6. Verba, Joan Marie (2003). Boldly Writing: A Trekker Fan & Zine History, 1967-1987 (PDF). Minnetonka MN: FTL Publications. ISBN 0-9653575-4-6. Archived from the original (PDF) on 2016-09-10. Retrieved 2017-04-03.
  7. Coppa, Francesca (2006). "A Brief History of Media Fandom". In Hellekson, Karen; Busse, Kristina (eds.). Fan Fiction and Fan Communities in the Age of the Internet. Jefferson, North Carolina: McFarland & Company. pp. 41–59. ISBN 978-0-7864-2640-9.
  8. Bacon-Smith, Camille (2000). Science Fiction Culture. University of Pennsylvania Press. pp. 112–113. ISBN 978-0-8122-1530-4.
  9. Boog, Jason (September 18, 2008). "Brokeback 33 Percent". Mediabistro. Archived from the original on 2013-02-10. Retrieved January 22, 2012.
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  11. Bradley, Karen (Winter 2005). "Internet lives: Social context and moral domain in adolescent development". New Directions for Youth Development. 2005 (108): 57–76. doi:10.1002/yd.142. PMID 16570878.
  12. Marah Eakin (February 12, 2015). "Holy crow! Fifty Shades Of Grey is crazy similar to its Twilight origin story". The A.V. Club.
  13. Brennan, Joseph; Large, David (2014). "'Let's get a bit of context': Fifty Shades and the phenomenon of 'pulling to publish' in Twilight fan fiction". Media International Australia. 152 (1): 27–39. doi:10.1177/1329878X1415200105.
  14. "'After' Movie: Paramount Acquires Rights To Wattpad Book By Anna Todd". Deadline Hollywood. 16 October 2014. Retrieved 26 December 2014.
  15. Ford, Rebecca. "'Mom' Writer Susan McMartin to Adapt One Direction-Inspired Fan-Fiction 'After' (Exclusive)". The Hollywood Reporter. Retrieved 2 September 2015.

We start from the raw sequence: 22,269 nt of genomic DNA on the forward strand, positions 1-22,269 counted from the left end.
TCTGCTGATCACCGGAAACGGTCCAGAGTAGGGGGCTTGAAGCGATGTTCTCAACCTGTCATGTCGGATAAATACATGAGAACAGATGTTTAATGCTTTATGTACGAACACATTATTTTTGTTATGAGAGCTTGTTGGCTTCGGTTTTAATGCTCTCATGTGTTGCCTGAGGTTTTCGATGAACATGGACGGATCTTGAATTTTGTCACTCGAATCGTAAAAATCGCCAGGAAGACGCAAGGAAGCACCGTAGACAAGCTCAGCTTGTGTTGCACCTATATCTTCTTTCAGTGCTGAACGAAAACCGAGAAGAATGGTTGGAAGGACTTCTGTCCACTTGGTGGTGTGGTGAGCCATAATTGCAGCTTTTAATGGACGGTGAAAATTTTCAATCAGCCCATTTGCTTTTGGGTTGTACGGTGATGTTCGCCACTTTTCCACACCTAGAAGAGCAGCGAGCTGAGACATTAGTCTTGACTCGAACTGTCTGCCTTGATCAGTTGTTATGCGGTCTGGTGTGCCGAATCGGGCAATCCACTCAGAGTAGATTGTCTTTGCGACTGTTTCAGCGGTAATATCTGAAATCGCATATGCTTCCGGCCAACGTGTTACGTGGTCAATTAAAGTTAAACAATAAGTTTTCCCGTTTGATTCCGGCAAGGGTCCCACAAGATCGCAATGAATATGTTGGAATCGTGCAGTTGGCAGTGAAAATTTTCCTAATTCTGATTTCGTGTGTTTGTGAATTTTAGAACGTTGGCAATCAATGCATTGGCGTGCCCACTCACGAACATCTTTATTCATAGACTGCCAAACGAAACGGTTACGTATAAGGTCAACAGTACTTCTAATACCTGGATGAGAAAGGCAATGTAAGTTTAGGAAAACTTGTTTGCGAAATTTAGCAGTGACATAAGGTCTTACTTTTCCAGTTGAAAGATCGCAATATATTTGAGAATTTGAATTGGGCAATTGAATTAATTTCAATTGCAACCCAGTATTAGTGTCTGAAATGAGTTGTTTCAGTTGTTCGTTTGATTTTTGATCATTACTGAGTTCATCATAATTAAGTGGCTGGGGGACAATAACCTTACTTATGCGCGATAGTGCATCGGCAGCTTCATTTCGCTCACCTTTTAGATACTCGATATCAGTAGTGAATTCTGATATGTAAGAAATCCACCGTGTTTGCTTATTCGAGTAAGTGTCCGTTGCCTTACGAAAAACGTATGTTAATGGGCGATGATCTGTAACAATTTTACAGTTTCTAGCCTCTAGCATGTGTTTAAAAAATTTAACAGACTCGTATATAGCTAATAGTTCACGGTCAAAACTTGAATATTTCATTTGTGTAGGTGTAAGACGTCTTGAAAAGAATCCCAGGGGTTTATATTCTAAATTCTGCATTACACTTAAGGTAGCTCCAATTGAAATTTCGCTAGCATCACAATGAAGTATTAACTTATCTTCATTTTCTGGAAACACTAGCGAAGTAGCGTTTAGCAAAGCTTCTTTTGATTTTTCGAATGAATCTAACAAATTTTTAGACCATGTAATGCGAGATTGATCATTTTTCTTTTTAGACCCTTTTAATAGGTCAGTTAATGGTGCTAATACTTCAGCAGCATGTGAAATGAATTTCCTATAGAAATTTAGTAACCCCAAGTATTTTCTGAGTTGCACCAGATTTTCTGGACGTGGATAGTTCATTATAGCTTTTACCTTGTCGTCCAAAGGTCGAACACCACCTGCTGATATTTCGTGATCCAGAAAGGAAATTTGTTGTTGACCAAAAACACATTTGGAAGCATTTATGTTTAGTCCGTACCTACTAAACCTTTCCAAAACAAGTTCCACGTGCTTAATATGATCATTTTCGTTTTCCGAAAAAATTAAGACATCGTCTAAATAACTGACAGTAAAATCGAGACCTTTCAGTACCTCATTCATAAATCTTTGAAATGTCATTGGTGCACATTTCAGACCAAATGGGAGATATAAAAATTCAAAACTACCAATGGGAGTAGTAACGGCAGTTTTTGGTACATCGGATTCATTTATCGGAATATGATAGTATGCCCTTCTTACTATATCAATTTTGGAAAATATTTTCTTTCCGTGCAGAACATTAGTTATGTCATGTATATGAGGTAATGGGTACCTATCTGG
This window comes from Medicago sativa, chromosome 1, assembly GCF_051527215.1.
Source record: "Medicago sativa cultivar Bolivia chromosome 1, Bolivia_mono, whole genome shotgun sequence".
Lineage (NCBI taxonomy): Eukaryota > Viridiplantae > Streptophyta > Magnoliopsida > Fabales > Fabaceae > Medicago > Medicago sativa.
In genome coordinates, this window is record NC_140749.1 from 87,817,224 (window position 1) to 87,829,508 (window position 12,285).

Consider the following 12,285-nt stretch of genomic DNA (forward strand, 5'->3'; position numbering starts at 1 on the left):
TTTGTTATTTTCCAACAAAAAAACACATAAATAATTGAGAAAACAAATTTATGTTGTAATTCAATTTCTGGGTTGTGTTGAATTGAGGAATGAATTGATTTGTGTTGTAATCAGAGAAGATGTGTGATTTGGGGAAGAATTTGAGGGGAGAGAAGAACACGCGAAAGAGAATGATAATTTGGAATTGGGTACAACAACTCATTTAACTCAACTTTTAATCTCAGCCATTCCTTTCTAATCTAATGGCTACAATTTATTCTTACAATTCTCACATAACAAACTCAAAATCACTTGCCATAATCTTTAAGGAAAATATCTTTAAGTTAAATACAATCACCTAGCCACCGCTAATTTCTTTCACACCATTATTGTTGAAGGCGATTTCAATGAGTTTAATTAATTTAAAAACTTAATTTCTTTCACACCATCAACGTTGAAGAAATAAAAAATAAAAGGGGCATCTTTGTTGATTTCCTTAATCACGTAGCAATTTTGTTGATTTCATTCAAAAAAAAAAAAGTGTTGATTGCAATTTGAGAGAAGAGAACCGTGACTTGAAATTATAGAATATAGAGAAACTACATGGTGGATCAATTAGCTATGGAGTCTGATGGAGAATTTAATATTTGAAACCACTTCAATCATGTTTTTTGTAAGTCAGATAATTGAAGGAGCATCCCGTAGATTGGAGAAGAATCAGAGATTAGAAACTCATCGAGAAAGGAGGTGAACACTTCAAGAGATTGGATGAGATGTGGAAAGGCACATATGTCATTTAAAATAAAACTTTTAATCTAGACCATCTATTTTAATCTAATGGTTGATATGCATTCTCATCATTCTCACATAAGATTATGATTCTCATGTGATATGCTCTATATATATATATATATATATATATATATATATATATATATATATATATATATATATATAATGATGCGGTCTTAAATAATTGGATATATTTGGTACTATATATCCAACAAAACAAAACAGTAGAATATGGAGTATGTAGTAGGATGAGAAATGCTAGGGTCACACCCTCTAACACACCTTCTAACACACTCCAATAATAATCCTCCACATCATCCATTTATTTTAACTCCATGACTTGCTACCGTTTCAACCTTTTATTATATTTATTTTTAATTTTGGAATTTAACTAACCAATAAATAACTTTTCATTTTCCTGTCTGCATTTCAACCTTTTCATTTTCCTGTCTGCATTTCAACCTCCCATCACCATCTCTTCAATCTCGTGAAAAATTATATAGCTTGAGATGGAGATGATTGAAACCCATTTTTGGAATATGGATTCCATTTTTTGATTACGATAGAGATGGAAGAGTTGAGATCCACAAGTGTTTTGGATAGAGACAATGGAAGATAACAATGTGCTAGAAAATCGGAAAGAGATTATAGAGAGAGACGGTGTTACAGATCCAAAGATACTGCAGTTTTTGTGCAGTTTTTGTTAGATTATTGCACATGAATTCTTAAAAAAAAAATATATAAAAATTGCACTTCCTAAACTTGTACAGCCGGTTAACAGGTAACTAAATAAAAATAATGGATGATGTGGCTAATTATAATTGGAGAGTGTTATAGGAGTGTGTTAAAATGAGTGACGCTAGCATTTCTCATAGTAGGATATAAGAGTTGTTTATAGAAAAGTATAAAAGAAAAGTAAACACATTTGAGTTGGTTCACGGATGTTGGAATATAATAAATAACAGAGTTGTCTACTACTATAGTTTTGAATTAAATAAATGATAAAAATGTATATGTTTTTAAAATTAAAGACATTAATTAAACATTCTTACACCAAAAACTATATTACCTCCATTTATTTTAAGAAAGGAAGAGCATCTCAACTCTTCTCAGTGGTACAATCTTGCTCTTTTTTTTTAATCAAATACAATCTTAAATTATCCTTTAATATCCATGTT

16. Pepitone, Julianne (3 May 2013). "Amazon's "Kindle Worlds" lets fan fiction writers sell their stories". CNN Money. Retrieved 23 May 2013.
  17. Sendlor, Charles (2011-03-18). "Fan Fiction Statistics - FFN Research: Fan Fiction Demographics in 2010: Age, Sex, Country". Fan Fiction Statistics - FFN Research. Retrieved 2019-02-11.
  18. " :: Fan Works Inc. - Help & Tools Index". Retrieved 2019-01-30.
  19. "Darkfic - Fanlore".
  20. "Fan Fiction Dictionary -- Your Guide To Fanspeak".
  21. Heilman, Elizabeth E. (2008-09-01). Critical Perspectives on Harry Potter. Routledge. pp. 320–321. ISBN 9781135891541.
  22. Lugmayr, Artur; Zotto, Cinzia Dal (2016-07-23). Media Convergence Handbook - Vol. 2: Firms and User Perspectives. Springer. p. 148. ISBN 9783642544873.
  23. "Guidelines". Retrieved 2016-05-27.
  24. Attinello, Paul Gregory; Halfyard, Janet K.; Knights, Vanessa (2010-01-01). Music, Sound and Silence in Buffy the Vampire Slayer. Ashgate Publishing, Ltd. pp. 114, 129. ISBN 9780754660415.
  25. "Common Fandom Terms". May 2016. Retrieved May 9, 2016.